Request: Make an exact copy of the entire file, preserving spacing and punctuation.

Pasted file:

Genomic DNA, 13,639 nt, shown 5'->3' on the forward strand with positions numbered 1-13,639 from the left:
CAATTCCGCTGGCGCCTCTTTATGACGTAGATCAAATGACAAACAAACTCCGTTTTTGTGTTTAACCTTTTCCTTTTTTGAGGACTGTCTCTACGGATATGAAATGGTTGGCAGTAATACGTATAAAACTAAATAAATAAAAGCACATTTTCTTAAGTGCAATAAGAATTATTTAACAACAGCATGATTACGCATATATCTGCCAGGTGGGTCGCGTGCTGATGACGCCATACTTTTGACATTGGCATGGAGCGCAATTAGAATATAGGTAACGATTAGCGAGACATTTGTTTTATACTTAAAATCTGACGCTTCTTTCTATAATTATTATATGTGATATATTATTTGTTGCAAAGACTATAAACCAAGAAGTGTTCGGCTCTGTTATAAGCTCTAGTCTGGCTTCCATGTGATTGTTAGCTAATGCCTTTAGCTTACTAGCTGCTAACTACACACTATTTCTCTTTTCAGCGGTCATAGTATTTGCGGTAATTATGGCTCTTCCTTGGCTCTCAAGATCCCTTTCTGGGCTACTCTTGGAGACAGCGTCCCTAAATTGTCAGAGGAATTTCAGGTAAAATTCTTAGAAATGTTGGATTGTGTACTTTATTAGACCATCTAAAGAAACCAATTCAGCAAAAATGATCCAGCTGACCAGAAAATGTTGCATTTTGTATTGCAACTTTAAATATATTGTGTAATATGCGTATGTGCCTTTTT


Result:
Genomic DNA, 13,639 nt, shown 5'->3' on the forward strand with positions numbered 1-13,639 from the left:
CAATTCCGCTGGCGCCTCTTTATGACGTAGATCAAATGACAAACAAACTCCGTTTTTGTGTTTAACCTTTTCCTTTTTTGAGGACTGTCTCTACGGATATGAAATGGTTGGCAGTAATACGTATAAAACTAAATAAATAAAAGCACATTTTCTTAAGTGCAATAAGAATTATTTAACAACAGCATGATTACGCATATATCTGCCAGGTGGGTCGCGTGCTGATGACGCCATACTTTTGACATTGGCATGGAGCGCAATTAGAATATAGGTAACGATTAGCGAGACATTTGTTTTATACTTAAAATCTGACGCTTCTTTCTATAATTATTATATGTGATATATTATTTGTTGCAAAGACTATAAACCAAGAAGTGTTCGGCTCTGTTATAAGCTCTAGTCTGGCTTCCATGTGATTGTTAGCTAATGCCTTTAGCTTACTAGCTGCTAACTACACACTATTTCTCTTTTCAGCGGTCATAGTATTTGCGGTAATTATGGCTCTTCCTTGGCTCTCAAGATCCCTTTCTGGGCTACTCTTGGAGACAGCGTCCCTAAATTGTCAGAGGAATTTCAGGTAAAATTCTTAGAAATGTTGGATTGTGTACTTTATTAGACCATCTAAAGAAACCAATTCAGCAAAAATGATCCAGCTGACCAGAAAATGTTGCATTTTGTATTGCAACTTTAAATATATTGTGTAATATGCGTATGTGCCTTTTT